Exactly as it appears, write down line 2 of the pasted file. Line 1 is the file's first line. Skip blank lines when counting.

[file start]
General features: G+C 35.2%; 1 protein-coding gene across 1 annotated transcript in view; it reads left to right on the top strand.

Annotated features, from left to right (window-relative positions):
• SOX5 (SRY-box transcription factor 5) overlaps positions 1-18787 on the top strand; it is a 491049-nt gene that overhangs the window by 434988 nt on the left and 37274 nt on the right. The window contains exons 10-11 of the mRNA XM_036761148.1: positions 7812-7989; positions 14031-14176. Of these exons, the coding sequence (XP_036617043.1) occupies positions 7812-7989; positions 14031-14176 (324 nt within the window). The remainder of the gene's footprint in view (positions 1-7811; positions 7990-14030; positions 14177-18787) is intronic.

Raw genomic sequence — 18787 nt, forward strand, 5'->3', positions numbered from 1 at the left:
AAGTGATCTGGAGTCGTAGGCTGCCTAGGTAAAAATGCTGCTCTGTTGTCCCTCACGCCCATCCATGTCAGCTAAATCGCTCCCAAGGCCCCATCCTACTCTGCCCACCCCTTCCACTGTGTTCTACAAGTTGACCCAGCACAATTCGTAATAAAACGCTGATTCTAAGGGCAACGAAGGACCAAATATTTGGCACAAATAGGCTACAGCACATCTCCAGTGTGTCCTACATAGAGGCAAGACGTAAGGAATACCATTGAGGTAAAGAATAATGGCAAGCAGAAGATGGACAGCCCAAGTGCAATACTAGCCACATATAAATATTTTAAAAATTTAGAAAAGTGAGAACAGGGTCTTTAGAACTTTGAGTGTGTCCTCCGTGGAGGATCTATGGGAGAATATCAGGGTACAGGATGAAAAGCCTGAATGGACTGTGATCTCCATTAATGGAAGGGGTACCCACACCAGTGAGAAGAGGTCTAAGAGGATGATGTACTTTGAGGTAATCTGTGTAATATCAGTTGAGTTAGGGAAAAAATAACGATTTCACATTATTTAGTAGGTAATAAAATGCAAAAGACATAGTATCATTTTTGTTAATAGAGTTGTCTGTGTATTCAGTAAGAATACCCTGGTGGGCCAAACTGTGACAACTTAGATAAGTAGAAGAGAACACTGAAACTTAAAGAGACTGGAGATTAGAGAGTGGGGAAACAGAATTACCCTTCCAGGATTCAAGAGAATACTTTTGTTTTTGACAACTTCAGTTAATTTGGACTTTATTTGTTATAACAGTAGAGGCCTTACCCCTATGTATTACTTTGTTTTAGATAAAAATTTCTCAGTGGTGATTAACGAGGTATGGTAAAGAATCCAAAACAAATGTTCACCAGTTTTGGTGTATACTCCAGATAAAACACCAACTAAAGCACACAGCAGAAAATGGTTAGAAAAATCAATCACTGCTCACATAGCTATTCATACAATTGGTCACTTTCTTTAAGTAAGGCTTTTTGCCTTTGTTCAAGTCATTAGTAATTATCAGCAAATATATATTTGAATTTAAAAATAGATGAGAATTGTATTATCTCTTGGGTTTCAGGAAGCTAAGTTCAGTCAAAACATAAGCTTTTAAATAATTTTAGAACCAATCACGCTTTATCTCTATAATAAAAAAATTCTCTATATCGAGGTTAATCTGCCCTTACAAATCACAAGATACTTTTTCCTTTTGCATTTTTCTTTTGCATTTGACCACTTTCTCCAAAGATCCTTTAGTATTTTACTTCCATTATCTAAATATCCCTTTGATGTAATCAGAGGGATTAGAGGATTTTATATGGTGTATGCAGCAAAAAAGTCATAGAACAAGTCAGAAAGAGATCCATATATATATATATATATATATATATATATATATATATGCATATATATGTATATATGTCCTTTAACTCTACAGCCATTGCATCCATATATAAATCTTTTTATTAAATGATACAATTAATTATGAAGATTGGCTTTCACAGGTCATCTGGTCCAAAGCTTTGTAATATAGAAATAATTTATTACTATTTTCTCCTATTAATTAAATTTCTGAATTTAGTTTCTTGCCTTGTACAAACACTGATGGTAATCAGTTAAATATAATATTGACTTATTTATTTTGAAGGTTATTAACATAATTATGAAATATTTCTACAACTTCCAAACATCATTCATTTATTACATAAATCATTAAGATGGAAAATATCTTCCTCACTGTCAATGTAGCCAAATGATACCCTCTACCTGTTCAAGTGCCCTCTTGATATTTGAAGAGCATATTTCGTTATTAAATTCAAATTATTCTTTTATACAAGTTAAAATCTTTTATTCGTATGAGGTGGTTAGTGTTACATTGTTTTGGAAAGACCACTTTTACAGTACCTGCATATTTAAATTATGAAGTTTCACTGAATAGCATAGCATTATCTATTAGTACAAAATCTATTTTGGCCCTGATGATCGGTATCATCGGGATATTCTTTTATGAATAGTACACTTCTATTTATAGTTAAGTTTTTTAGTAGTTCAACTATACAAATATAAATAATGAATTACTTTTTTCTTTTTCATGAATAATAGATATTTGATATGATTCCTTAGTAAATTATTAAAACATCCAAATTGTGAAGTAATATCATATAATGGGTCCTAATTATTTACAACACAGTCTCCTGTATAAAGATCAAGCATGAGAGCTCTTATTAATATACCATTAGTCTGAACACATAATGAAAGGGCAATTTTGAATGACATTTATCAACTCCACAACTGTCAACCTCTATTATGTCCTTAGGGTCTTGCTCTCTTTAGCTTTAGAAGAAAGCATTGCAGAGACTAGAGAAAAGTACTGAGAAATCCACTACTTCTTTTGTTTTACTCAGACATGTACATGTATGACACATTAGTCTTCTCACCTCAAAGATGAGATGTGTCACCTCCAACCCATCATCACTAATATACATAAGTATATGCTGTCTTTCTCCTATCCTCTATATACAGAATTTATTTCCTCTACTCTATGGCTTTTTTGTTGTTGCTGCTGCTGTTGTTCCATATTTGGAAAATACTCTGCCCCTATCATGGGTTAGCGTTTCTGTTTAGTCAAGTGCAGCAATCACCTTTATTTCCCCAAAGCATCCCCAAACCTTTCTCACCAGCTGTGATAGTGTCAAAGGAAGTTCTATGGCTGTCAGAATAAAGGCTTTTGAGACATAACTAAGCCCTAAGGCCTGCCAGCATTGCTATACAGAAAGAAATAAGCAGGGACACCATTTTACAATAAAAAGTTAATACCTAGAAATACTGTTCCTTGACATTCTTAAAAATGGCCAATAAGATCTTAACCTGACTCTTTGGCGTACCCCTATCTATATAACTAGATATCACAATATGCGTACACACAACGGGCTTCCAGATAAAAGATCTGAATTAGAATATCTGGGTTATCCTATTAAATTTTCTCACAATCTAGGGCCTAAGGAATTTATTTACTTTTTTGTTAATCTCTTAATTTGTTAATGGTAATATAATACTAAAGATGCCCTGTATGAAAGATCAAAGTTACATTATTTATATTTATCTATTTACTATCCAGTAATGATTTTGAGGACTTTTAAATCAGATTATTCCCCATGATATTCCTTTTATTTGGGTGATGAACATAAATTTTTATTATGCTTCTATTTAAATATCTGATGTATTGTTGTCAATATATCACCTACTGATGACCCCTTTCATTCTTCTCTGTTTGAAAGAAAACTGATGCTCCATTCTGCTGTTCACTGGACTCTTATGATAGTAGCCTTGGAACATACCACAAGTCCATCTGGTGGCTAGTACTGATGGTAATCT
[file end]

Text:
Annotated features, from left to right (window-relative positions):